Massive mobilisations in Greece against a slavery law
by A. Sartzekis
In recent weeks, there has been a very strong mobilization in Greece against a draft law on working time and trade union freedoms.
The bill can be summarized as follows: to make people work more (10-hour day, extension of Sunday work, increase in the annual ceiling for overtime) while paying less (partial recovery in the form of “rest days”, reduction in the rate of overtime), and to impose serious attacks on the right to strike and to organise (with pressure to sign individual agreements).
Translation by the Prime Minister, the ultra-liberal Mitsotakis: “A law favourable to workers and allowing development”, which will clean up “the jungle of the world of work” and ensure the future of the young generations! In reality, it is a confirmation that the only project of the revanchist right-wing in power is to do everything to attract investors (and tourists) and to favour their cronies in Greek big business.
This project, for which the daily Efimerida ton Syntakton hesitates between “Welcome to the 19th century” and “Back to the Middle Ages’, received a first response with an encouraging national mobilization on 6 May. Various local initiatives followed, reflecting in depth a growing feeling since the autumn. And it was this working class pressure that forced the union leaderships, including that of GSEE, the single private sector federation led by a bureaucracy linked to Pasok and irrevocably compromised in the acceptance of the memoranda, to launch a call for a general strike for 10 June, which was put forward by the most combative unions.
From the 10 June strike to the vote on the law
Despite many obstacles (including threats of dismissals in the private sector, the ban on the strike by the sailors, who led it and succeeded), this day, without being a tidal wave, was a great success, with demonstrations in more than 70 towns and cities, and massive support for the mobilisation. In Athens, several tens of thousands of workers and young people demonstrated in three marches: the KKE (CP) and its trade union current PAME, the two federations GSEE and ADEDY (public sector) with Syriza and other reformist organisations, the grassroots unions and the anti-capitalist left. But as a sign of combativity, the processions were so dense that they joined!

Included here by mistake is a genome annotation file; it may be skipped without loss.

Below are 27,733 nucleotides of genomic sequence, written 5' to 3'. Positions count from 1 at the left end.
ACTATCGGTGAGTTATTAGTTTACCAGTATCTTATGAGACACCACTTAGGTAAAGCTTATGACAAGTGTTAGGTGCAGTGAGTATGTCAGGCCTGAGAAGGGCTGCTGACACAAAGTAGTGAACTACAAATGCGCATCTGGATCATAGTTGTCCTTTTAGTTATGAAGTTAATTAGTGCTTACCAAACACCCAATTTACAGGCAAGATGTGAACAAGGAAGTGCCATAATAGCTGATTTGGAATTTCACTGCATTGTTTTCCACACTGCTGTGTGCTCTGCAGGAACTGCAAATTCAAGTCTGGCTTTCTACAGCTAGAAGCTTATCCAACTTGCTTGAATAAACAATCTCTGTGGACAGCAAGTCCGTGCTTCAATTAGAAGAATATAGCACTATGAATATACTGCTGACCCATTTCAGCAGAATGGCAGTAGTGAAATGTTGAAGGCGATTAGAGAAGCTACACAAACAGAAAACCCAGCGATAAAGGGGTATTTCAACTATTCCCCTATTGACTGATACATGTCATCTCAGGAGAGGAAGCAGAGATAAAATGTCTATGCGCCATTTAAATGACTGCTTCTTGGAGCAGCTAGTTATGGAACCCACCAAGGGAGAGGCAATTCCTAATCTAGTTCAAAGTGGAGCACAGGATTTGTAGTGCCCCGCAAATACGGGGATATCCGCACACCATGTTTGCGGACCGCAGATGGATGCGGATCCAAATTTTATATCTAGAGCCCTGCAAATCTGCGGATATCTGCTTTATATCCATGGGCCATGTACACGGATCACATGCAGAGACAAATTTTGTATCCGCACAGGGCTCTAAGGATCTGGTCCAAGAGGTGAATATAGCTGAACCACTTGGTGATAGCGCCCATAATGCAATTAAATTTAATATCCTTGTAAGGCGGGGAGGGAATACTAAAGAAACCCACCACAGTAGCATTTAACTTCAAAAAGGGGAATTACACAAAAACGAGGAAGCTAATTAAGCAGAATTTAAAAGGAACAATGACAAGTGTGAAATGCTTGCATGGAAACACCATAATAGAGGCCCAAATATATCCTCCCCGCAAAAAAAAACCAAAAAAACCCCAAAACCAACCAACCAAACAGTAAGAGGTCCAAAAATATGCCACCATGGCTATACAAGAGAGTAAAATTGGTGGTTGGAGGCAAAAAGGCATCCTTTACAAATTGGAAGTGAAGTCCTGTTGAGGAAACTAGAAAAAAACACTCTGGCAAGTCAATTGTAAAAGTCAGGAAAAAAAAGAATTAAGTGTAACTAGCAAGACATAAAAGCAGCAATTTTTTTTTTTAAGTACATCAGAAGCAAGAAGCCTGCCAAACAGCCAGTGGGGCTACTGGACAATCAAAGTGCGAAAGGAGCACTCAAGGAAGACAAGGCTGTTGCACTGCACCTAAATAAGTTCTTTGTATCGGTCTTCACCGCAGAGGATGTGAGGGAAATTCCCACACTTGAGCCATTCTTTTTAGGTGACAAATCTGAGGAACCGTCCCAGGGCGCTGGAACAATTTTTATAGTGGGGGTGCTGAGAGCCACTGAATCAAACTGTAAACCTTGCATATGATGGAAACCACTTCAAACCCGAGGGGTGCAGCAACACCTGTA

Of course, in the evening of this beautiful day, the most clear-sighted knew that the union bureaucracies were going to put the brakes on, so as not to be overwhelmed, while the right displayed even more firmness. Instead of immediately calling for at least another national strike on the day of the vote, 16 June, GSEE fell back into silence and ADEDY called for a work stoppage which, under pressure from union members, became a strike call in extremis. Under these conditions, participation in the mobilization on the 16th was down. Nevertheless, all over the country, thousands of workers demonstrated, surrounding the Parliament in Athens.
The question that arises with more urgency after the vote of the law, in order to continue a victorious mobilization, is that of a trade union reorganization taking into account contradictory elements: even if the GSEE leadership has sold out, its national call to strike widened the mobilization thus felt as unitary; the activity of the combative rank and file trade unions alone will not be enough, and the trade union left has to elaborate a tactic of combative pressure preventing the retreats of the various trade union leadership. The fight only goes on!
Athens, 19 june 2021
[and in french: